A rapidly growing world population is threatening food security and driving unsustainable soil degradation. The challenges are enormous, but part of the answer could come from an unlikely source - the humble legume.
Associate Professor Kaiser agrees but points out there will be valuable research outputs and industry engagement happening during that time. Getting a food variety translated from an idea stemming from genetic research into farms and onto supermarket shelves within a decade is industry standard.
Standing in the lengthy hallway of the Camden facility, with labs dotted left and right behind him, he’s also enthusiastic about the people working there.
“Agricultural campuses can attract a highly diverse researcher and student mix, often from countries pursuing similar productivity and security food goals,” he says. “I’d like to see even more people from more places sharing their energy and ideas. The hub certainly has that capacity.”
Supermarkets don’t give much in the way of star treatment to legume products, or pulses. Maybe a little to baked beans and peanut butter (yes, peanuts are a legume, not a nut), but the others, like chickpeas, kidney beans and lentils, will likely be relegated to the lower shelves and niche aisles.
It’s fair to say that in Australia legumes are not a glamour commodity. So why did the University of Sydney recently open a multimillion dollar research hub devoted to the study and nurture of the legume?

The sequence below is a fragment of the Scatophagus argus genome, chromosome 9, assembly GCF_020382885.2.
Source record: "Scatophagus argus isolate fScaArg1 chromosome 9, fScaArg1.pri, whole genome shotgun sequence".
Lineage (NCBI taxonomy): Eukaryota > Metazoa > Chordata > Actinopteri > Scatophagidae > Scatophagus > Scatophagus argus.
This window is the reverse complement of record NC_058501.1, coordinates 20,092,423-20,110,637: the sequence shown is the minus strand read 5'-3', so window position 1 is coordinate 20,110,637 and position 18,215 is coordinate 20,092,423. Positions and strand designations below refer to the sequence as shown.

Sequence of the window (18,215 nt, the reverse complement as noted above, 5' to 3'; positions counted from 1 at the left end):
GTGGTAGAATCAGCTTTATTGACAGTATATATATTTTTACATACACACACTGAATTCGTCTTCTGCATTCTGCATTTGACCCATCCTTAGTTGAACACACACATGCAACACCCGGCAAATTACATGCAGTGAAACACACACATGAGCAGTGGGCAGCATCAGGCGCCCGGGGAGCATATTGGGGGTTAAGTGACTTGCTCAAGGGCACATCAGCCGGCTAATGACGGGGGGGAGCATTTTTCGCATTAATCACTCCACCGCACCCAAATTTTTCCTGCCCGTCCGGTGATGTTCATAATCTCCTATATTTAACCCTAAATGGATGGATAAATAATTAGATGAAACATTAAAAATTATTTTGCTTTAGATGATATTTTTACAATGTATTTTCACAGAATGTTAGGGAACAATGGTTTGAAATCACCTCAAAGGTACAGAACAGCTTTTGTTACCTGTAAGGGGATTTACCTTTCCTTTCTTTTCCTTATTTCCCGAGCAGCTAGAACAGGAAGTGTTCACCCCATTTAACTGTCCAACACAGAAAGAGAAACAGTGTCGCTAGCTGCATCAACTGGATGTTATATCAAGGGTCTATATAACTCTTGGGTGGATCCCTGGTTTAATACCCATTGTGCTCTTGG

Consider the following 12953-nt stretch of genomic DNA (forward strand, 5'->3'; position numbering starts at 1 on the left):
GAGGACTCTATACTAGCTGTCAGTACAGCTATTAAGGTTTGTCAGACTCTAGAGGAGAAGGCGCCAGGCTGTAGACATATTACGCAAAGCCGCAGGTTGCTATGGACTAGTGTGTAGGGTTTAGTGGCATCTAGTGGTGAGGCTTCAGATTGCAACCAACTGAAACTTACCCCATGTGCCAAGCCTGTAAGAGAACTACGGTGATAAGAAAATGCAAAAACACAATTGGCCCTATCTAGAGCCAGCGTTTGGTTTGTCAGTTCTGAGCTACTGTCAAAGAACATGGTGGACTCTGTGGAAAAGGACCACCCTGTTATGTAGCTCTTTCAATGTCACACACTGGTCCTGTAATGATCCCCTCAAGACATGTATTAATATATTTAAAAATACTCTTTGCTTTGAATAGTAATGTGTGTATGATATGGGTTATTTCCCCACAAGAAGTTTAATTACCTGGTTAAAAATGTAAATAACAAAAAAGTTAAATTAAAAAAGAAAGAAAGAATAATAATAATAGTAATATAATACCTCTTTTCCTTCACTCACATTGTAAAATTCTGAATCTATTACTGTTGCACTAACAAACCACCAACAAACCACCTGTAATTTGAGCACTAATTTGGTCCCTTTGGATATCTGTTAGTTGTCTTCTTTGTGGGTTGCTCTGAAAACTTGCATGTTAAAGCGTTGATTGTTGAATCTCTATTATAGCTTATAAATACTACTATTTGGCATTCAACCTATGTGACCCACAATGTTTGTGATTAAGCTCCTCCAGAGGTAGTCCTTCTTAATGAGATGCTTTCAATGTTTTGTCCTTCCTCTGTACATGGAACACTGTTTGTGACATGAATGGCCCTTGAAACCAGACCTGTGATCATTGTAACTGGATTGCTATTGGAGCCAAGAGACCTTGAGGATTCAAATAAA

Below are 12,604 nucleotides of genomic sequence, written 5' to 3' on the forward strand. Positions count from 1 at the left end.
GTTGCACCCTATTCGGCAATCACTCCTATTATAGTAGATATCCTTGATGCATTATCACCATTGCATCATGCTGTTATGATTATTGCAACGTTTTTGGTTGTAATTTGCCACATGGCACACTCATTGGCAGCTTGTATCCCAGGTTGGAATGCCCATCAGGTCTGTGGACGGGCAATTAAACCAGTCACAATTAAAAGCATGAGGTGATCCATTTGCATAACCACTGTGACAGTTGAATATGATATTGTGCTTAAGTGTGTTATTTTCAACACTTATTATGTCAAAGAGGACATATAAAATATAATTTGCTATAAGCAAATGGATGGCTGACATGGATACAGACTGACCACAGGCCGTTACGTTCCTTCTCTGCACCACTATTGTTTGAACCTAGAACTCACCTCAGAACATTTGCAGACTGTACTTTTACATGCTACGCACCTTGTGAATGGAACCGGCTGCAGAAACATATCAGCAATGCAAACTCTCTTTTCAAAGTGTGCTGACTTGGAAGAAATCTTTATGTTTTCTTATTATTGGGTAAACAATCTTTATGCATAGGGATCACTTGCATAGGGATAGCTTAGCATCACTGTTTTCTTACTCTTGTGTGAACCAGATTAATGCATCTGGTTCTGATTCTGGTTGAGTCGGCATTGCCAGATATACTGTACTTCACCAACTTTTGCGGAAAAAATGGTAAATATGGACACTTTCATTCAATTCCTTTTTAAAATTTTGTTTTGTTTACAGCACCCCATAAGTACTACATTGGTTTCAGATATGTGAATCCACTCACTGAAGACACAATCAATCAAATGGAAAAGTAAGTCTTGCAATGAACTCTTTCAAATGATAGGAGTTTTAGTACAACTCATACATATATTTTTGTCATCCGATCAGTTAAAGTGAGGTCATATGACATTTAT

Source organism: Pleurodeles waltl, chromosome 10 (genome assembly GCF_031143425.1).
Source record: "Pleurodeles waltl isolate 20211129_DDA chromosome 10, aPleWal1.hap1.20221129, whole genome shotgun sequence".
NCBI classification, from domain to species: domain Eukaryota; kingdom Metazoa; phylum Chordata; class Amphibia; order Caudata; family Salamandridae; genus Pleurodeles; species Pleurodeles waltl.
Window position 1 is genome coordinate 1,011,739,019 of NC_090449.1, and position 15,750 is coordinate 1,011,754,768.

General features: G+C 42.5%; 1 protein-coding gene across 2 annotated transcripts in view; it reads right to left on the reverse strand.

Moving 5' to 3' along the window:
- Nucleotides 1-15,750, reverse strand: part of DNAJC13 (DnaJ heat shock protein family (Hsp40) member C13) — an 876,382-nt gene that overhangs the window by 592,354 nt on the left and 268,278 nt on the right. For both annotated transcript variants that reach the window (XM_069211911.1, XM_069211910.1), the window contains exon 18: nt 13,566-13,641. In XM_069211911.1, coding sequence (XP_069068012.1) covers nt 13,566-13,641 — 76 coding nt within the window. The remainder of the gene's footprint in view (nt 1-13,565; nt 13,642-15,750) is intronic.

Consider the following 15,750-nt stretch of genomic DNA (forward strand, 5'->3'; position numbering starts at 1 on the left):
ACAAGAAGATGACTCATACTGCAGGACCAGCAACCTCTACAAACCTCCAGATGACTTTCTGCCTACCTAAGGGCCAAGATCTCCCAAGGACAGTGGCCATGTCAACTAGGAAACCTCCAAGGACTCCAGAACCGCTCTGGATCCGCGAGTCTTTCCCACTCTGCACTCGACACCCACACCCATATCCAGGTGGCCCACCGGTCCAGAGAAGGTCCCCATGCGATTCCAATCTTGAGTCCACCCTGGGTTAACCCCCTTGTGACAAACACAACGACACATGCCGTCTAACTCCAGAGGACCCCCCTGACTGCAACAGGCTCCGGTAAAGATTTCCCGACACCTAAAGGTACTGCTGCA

The answer is that – quite simply – world agriculture needs to get its legume act together.
Near the top of any list of looming challenges for humanity you’ll find the need to dramatically increase food production, stop global soil degradation and meet the protein needs of a rapidly growing population. Though you wouldn’t know it to look at a tub of mung beans, legumes can contribute to tackling all three.
Associate Professor Brent Kaiser is Director of the University's legume research hub. He has a background in plant molecular biology and worked for a number of years improving grape production in South Australia. In his easygoing Canadian/Australian accent he explains what the hub is about.
“We’re doing selective breeding to make legumes an even more attractive proposition for Australian farmers,” he says. “There are environmental benefits for them, but also financial benefits.”